Asian Disaster Reduction Center(ADRC)
Natural Disasters Data Book
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Natural Disasters Data Book 2022


ADRC publishes the Natural Disaster Databook annually to provide statistical and analytical perspectives of disaster data. For its 2022 issue, ADRC used the data from the Emergency Event Database (EM-DAT) downloaded on 16 May 2023 to analyze the number of occurrences, deaths, people affected, and economic losses from disaster events – focusing only on eight disaster types: drought, earthquake, extreme temperature, flood, landslide, storm, wildfire, and volcanic activity (Annex 1: Notes on the Sources of Data). The analysis compares the following:

• Comparison of natural disasters in 2022 with natural disasters in the last 30 years (1992-2021)

• Comparison of climate-related disasters in 2022 with climate-related disasters in the last 30 years (1992-2021)

• Comparison of the COVID-19 situations between global level and regional level (highlighting the situations in ADRC member countries)

Here are some of the observations. First, although there was an increasing trend of disaster occurrence globally, a decreasing trend of disaster occurrence was observed in Asian region in 2022. Likewise, the number of deaths, people affected, and the economic losses from natural disasters in Asia in 2022 were lower compared to the annual averages for the past 30 years (1992-2021). Secondly, flood and storm remain to be the frequently occurring disaster types globally and in the Asian region in 2022 and during the past 30 years. Moreover, climate-related disasters, particularly from flood, storm, and drought, account for the highest number of people affected and economic losses in 2022 and during the past 30 years. Thirdly, towards the end of 2022, both the number of confirmed cases and deaths from COVID-19 had declined drastically following a huge surge around the globe and at ADRC member countries. This drastic decline resulted in the lifting of COVID19 restrictions and opening of borders in over 100 countries in the beginning of 2023.

In 2022, a total of 388 disasters occurred globally. This is higher compared to the annual average for the past 30 years (1992-2021), which is 340. Among the most devasting disasters in 2022 were floods in Pakistan (June to September), droughts in Africa (e.g., Congo, Ethiopia, Nigeria, Sudan, China, Burkina Faso, Malawi, Cameroon, Central African Republic, Chad, Niger, and Mali), typhoons in the Philippines (e.g., Megi in April and Nalgae in October), and hurricanes (e.g., Hurricane Ian in Cuba and Hurricane Fiona in Dominican Republic). While flood was the most frequent disaster in 2022, extreme temperature caused the most deaths (16,416 deaths) accounting to more than half of all disaster-related deaths. However, during the last 30 years (1992 to 2021), earthquakes remained to cause the most deaths from at an average of 990 deaths per disaster event compared to only 52 per disaster event in 2022. The damage caused by disasters in 2022 (USD 223.84 million) is higher than the annual average disaster damage for the past 30 years (annual average of USD 121.46 million).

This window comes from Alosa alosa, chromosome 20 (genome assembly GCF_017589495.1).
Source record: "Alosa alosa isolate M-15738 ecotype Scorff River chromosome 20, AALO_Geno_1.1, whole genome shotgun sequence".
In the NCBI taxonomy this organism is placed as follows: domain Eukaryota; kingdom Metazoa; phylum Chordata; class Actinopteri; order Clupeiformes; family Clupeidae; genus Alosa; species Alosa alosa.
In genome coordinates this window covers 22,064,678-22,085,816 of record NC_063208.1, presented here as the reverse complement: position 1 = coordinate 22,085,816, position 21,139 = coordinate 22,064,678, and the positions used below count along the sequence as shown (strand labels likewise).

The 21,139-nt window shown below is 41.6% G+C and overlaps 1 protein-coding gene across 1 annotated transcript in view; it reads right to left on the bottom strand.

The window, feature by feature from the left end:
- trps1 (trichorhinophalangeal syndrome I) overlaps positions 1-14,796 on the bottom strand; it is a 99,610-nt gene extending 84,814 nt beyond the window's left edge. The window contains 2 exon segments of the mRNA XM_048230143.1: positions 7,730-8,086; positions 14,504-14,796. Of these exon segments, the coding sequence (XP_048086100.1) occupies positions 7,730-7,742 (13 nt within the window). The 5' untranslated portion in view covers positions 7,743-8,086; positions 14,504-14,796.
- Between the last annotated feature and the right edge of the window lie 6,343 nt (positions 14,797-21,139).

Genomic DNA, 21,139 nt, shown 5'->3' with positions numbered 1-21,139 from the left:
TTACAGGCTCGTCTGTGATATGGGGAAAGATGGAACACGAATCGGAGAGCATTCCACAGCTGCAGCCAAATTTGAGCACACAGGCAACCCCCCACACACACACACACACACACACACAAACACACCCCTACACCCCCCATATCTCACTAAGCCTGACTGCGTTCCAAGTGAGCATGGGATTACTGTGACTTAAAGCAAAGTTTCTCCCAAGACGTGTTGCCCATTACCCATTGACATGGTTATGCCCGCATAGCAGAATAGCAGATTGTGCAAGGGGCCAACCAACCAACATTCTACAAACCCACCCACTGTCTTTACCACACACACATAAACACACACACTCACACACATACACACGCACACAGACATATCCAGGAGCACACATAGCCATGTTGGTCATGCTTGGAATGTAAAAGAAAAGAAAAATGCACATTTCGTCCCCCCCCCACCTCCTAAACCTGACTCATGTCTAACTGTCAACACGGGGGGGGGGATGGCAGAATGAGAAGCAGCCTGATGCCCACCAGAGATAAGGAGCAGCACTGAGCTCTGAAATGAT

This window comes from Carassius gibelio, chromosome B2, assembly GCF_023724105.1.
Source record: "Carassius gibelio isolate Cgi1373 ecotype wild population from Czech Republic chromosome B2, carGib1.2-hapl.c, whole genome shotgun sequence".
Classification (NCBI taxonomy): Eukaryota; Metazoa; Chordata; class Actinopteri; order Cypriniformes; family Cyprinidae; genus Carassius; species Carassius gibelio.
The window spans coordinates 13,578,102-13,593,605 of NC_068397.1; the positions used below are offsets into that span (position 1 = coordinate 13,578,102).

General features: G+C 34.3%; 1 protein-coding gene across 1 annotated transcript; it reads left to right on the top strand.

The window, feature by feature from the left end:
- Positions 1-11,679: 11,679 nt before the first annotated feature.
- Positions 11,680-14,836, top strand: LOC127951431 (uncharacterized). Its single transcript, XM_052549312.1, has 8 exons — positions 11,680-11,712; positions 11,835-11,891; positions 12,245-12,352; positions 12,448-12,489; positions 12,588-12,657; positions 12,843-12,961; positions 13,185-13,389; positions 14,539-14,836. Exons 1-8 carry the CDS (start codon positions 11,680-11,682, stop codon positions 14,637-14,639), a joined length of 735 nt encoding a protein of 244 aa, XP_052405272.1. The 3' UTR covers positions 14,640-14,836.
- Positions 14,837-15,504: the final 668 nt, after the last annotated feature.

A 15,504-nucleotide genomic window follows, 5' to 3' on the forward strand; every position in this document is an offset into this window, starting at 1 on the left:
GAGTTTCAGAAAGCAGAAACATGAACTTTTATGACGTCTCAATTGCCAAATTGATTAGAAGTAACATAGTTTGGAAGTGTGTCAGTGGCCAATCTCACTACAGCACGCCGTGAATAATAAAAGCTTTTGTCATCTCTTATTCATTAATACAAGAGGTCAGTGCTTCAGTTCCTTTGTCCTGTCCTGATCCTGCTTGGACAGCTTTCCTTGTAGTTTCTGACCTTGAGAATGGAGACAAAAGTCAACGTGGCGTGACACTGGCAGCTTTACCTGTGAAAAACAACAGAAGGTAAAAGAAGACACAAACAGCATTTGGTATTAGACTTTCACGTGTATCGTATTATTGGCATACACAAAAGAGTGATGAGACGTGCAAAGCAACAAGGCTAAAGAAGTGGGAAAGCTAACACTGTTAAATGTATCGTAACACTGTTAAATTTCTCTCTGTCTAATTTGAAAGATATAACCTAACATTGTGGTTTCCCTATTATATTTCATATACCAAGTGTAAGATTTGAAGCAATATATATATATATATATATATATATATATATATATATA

The situation in Asia is different, where there is a decreasing trend of disaster impacts in 2022 compared to the last 30 years (1992-2021). Occurrence of disasters in 2022 is 137, lower compared to the annual average of 141 for the past 30 years. The number of deaths is also lower in 2022 at 7,750 compared to 30,909 annual average for the past 30 years. Disaster affected people in 2022 is 64.23 million, less than half of the average number of affected persons per year for the past 30 years, which is 168.81 million. The same is true for the amount of disaster damage. It’s USD 48.75 million in 2022, relatively lower than the average annual damage for the past 30 years, which is USD 52.88 million.

Climate-related disasters (e.g., drought, flood, and storm) have been increasing globally, particularly since the 1940s. In 2022, a total of 308 climate-related disasters was recorded worldwide, higher than those from the last 30 years (1992 to 2021) that showed an annual average of 16 droughts, 147 floods, and 100 storms. Except for drought, the number of people affected by 2022 climate-related disasters was less compared to the average number of people affected per year by the same type of disasters during the past 30 years. Meanwhile, the number of people affected by drought is 80 percent more compared to the annual average of the past 30 years. In Asia, a total of 98 climate-related disaster events occurred in 2022, which were mostly floods.

Regarding COVID-19 situation, the highest number of confirmed cases for 2022 was reported on 19 December with a total of 44.20 million confirmed cases reported on a single day. A notable increase was observed in China in December due to an Omicron subvariant with at least eight other Omicron subvariants were identified. Among the ADRC member countries, China showed the greatest cumulative number of confirmed COVID-19 cases at 84.93 million by the end of 2022. This was followed by India with 44.68 million, Japan with 29.11 million, and the Republic of Korea with 29.06 million. Several ADRC member countries started to relax COVID-19 restrictions in 2022, allowing more lenient policies on movement domestically. India, Republic of Korea, and Japan are among the countries that lifted their domestic restrictions. Vaccination also became a priority in ADRC member countries following the relaxation of restrictions with all countries reporting to have had at least two vaccines administered by 2022.

Table of Contents

1. Introduction

2. Natural Disaster Data
2.1. Global Disaster Data
2.2. Asian Disaster Data

3. Climate Related Disasters
3.1. Global trend in climate-related disasters
3.2. Asian trend in climate-related disasters

4. COVID-19 Data
4.1. Global Situation
4.2. COVID-19 Situation in ADRC Member Countries